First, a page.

I went back to the alleyway that we had visited on the Harry Potter tour and went into some of the bookstores. Some of them were selling first edition books of Alice in Wonderland and Roald Dahl books. They were really cool to see, but about 100 GBP each, so that wasn’t happening. I then walked my way up toward the British Museum, through the Seven Dials. These are basically seven streets that converge in a wheel shape (also, the streets in London are a freakin’ mess and none of them run straight). Each of the seven streets have a ton of little boutiques, specialty shops, and eateries that I felt were more authentic London.

The British Museum 1) is huge and 2) cannot be done in just a few hours. I did get to wander through a few of the rooms and see the Rosetta stone though! This museum houses some of the most ancient and amazing artifacts from human civilization, and best of all, like every other museum in London, it was free!

From there I walked to Covent Garden. I was expecting an actual garden (nope, not literal) but instead this is like an eclectic, diverse marketplace. This was one of my favorite places in London. There are rows and rows of shops and bakeries, and then in the center there are booths set up where locals sell antiques, jewelry, leather, paintings, basically anything and everything you could imagine. The place was bustling and there were street performers juggling machetes and musicians singing and playing instruments. I spent as much time as I could there before I knew it’d be getting dark.

On my walk back to the hotel, I stopped at the Somerset House and Courtauld Gallery. I didn’t go in the Courtauld Gallery because it was about to close, but I took a bunch of pictures of Somerset House. What is Somerset House, you ask? I have no idea. The courtyard was deserted, and there I was snapping pictures. Don’t know what it is, but it’s beautiful!

Day 5

I decided to get out of London and see more of England, so I took a tour to Windsor Castle, Stonehenge, and Bath. Windsor Castle is where Queen Elizabeth II spends about 3 months out of the year, and she prefers it to Buckingham Palace. And I totally understand why. First, we saw Queen Mary’s Dollhouse, which is basically the Rolls Royce of dollhouses. This thing is open on 4 sides, probably has 25 rooms, and every room is decorated down to the finest detail. I mean, there are little tiny forks and knives in the dining room. We then walked through the State Apartments, (again, no pictures) which are grandiose and completely over-the-top luxurious. They are still decorated like they were in the 16th century, but the Queen and her officials still use the rooms today.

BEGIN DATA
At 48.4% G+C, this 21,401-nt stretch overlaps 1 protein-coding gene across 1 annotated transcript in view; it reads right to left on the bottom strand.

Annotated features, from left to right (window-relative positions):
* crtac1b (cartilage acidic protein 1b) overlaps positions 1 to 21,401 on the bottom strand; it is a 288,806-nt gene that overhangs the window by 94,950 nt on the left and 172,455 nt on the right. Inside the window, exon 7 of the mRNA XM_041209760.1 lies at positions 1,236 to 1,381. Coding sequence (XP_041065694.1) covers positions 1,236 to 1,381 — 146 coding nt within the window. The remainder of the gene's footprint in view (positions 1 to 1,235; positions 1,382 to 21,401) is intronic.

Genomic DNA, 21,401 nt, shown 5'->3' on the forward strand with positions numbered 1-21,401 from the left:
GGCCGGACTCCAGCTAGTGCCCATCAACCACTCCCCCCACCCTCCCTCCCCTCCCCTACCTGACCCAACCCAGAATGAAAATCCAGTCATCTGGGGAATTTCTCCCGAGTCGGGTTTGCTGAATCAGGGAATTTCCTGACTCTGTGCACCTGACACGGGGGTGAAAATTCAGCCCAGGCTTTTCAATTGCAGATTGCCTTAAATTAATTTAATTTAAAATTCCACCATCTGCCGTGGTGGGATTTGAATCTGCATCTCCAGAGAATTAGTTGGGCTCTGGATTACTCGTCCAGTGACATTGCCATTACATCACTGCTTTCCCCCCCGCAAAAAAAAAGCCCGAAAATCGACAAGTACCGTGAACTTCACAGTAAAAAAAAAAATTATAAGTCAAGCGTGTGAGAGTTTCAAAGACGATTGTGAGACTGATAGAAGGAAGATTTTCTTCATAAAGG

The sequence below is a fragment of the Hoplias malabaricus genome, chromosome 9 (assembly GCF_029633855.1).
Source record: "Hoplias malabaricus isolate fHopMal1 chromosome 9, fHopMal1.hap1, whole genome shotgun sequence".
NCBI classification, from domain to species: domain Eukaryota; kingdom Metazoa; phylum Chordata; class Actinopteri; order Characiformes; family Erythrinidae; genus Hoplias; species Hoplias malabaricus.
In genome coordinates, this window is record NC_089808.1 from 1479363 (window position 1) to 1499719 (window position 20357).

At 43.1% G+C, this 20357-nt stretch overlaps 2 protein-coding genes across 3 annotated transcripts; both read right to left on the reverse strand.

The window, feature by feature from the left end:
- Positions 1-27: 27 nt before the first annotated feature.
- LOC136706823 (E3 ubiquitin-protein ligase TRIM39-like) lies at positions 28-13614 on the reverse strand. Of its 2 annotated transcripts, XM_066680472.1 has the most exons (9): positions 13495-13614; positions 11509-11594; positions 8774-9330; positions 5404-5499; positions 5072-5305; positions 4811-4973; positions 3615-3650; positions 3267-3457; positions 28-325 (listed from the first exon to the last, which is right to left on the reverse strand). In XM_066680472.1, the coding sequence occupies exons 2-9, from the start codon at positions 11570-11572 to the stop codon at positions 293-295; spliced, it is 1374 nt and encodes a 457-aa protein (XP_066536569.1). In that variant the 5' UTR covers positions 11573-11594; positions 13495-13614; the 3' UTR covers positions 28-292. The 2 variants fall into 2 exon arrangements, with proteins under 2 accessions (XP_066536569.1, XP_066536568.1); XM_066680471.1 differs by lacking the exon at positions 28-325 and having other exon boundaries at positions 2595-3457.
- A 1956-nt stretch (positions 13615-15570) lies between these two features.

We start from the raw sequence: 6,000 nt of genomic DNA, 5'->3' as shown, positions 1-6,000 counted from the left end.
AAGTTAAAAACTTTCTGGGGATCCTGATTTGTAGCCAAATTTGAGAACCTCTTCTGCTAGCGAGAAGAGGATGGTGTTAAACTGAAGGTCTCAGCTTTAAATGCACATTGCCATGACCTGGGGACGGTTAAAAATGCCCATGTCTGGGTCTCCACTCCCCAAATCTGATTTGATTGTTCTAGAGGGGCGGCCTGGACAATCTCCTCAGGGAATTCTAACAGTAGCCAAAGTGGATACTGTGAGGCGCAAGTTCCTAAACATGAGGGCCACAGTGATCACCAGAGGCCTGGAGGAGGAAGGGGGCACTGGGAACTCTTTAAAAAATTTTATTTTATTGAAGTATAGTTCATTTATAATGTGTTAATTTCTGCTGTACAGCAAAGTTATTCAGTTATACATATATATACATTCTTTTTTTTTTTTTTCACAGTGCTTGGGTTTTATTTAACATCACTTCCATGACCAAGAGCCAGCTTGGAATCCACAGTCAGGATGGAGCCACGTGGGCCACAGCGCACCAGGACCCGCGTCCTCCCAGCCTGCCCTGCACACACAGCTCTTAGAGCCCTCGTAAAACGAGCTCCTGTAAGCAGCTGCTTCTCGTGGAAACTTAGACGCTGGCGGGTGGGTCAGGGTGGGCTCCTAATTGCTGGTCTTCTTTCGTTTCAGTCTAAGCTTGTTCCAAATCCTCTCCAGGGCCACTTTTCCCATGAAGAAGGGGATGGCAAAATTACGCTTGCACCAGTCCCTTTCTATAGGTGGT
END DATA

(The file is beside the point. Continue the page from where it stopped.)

We then rode to Stonehenge, which was incredible to see, but… it is exactly what it looks like in the pictures. A bunch of rocks, out in the middle of nowhere. What’s amazing about it is the question- why is it there and how did it get there? Other than that, though, there is nothing unexpected. We then moved on to the ancient Roman city of Bath, where Jane Austen lived. We took a tour through the Roman baths and then did have some free time (and by that I mean 5 minutes). It was then a three hour drive back into London. When we got back, I decided to at least pass by Big Ben and the Houses of Parliament at night. Big Ben was lit up in green, Parliament in gold, the London Eye in blue, and Southwark Bridge in purple. London looks completely different at night.

Day 6

This was my last full day in London. I decided to suck it up and go to Westminster Abbey (cost 16 GBP, which is an outrage) but I”m so glad I did. The place is magical. So many former kings and queens are buried there, and to be honest, it was kind of cool to walk the same path that Kate did! Then, I trekked all the way across town because I THOUGHT that the dress Judy Garland wore in the Wizard of Oz was on display at the Stafford Hotel. When I got there after forty minutes of walking, however, I learned that the dress had JUST been moved. Frustration was an understatement.

I headed to the Victoria and Albert Museum but only had time to see one floor. My favorite exhibit was the “Wardrobe through the Ages”- they had clothes on display from the 1600s through today. I then took the tube (I was mastering it by now) to Tower Bridge. Just for your reference, the “Tower Bridge Experience” is a total rip off and waste of time, and I’d recommend avoiding it. I then went to Shakespeare’s Globe, which is basically a replica of the Globe theater (or at least what they think it looked like.) This, although overpriced, I would actually recommend. I would have liked to have seen a play in the theater, but the tour was still very interesting.